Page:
The Virginia Department of Transportation is looking to the 2021 General Assembly to reallocate funding for some of the state’s biggest infrastructure projects after the COVID-19 pandemic decimated its budget.
Virginia was in the midst of several major critical infrastructure projects, including the Long Bridge rail expansion, when COVID-19 hit, noted Shannon Valentine, state secretary of transportation. Those projects were being funded by legislation passed in January that raised the gasoline tax to create funding for transportation projects.
But as the country went into lockdown last spring, highway traffic volume in the Washington area shrunk considerably, as did reliance on public transportation. People retreated to their homes to shelter from the spread of the virus, and many are still teleworking.
Valentine joined fellow transportation leaders from the District of Columbia and Maryland, along with national transportation experts, on Wednesday for the annual Capital Region Transportation Forum to discuss the future of transportation in the Washington area. The virtual event was hosted by the Greater Washington Board of Trade and the Greater Washington Partnership.
Valentine said the Virginia Department of Transportation projects a reduction of $870 million in funding over the next two fiscal years due to the pandemic.
“For us, facing that kind of reduction is incredibly serious,” she added.
Virginia Gov. Ralph Northam recently proposed a budget amendment that would allow the Commonwealth Transportation Board to reallocate money from other transportation projects, which Valentine said would make it easier to fund projects already in the pipeline so they can be completed on time.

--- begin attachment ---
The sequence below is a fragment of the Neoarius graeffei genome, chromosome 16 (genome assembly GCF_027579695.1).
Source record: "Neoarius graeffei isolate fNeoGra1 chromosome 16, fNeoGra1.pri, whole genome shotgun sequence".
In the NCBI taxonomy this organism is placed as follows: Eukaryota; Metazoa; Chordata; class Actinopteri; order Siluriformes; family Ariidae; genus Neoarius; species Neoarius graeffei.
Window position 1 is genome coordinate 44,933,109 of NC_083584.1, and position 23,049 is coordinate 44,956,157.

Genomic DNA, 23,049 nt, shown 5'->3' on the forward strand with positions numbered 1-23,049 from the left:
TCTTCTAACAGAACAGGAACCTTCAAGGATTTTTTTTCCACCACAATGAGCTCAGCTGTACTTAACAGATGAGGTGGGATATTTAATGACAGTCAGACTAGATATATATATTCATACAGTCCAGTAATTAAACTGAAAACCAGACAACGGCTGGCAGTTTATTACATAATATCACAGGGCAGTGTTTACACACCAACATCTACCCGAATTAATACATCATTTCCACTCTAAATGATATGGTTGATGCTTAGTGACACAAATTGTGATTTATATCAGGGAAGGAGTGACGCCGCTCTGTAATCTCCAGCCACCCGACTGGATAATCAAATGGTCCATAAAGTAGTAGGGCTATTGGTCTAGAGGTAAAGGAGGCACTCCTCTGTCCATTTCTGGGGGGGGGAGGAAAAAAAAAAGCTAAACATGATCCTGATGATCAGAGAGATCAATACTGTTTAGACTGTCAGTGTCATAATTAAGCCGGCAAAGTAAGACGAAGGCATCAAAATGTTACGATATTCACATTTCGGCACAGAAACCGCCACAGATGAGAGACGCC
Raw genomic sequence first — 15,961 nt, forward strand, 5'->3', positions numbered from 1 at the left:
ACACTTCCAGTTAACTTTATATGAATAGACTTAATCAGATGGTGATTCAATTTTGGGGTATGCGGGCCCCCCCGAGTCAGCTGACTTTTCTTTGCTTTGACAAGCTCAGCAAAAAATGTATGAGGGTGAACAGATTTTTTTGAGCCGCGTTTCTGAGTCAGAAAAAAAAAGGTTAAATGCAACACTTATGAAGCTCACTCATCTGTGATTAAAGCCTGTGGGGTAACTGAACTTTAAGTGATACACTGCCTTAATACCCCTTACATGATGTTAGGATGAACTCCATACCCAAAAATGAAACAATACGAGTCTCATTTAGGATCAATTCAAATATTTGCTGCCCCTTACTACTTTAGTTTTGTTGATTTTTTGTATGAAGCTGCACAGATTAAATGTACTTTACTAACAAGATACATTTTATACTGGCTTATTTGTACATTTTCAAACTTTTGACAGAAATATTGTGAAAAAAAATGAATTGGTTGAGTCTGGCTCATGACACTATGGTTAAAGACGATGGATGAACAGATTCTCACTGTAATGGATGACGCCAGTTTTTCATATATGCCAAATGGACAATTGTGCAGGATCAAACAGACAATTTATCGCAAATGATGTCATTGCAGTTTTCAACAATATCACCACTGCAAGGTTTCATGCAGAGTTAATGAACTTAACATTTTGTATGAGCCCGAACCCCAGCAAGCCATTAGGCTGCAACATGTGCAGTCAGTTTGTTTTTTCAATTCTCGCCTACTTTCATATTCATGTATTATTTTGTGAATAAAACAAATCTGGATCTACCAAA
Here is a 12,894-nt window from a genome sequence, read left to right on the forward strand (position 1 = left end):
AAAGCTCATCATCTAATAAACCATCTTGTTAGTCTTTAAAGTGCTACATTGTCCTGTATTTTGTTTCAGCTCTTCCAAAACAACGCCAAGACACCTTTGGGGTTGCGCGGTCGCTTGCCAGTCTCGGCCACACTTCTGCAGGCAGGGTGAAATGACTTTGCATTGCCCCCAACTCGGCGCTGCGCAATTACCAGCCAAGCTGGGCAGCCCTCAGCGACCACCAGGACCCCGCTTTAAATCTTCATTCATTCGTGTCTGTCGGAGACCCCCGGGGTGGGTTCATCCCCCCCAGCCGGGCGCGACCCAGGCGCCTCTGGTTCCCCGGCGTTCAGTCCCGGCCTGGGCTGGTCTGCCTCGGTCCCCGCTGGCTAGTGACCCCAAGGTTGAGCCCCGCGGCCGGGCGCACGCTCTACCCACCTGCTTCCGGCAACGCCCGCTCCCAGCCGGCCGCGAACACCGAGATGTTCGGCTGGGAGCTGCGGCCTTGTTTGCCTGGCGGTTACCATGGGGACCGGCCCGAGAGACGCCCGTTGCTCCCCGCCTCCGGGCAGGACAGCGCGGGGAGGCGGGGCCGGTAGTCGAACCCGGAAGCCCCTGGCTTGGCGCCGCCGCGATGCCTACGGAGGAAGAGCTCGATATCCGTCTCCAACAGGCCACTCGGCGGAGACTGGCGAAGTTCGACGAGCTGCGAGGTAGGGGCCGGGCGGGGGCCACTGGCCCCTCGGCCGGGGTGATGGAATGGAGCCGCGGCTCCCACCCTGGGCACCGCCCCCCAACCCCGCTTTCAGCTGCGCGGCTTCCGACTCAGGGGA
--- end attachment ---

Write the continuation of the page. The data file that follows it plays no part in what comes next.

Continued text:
“It has been one of the greatest challenges managing all of this,” Valentine added. “Knowing we have all the commitment to get this done, but being uncertain about finances...”
Valentine said she is confident that the 2020 legislation will act as a blueprint for how the state will fund transportation projects in the future.
But Valentine and the other transportation leaders participating in the forum said they also hope more funding from Congress becomes available soon to alleviate the financial burden on transit agencies, such as WMATA, which operates Metro, so these agencies can maintain their workforce critical to providing transportation to essential workers.
Another panelist, Beth Osborne, director of Transportation for America, said both parties in Congress understand the need for transit relief.
“That’s going to have profound impacts on essential workers who rely on transit to get to work, which is going to have profound impacts on those of us who rely on essential workers, which is all of us, because it doesn't help us to have access to a car to get to an essential service, if the workers we depend on to provide that service aren't there,” she said.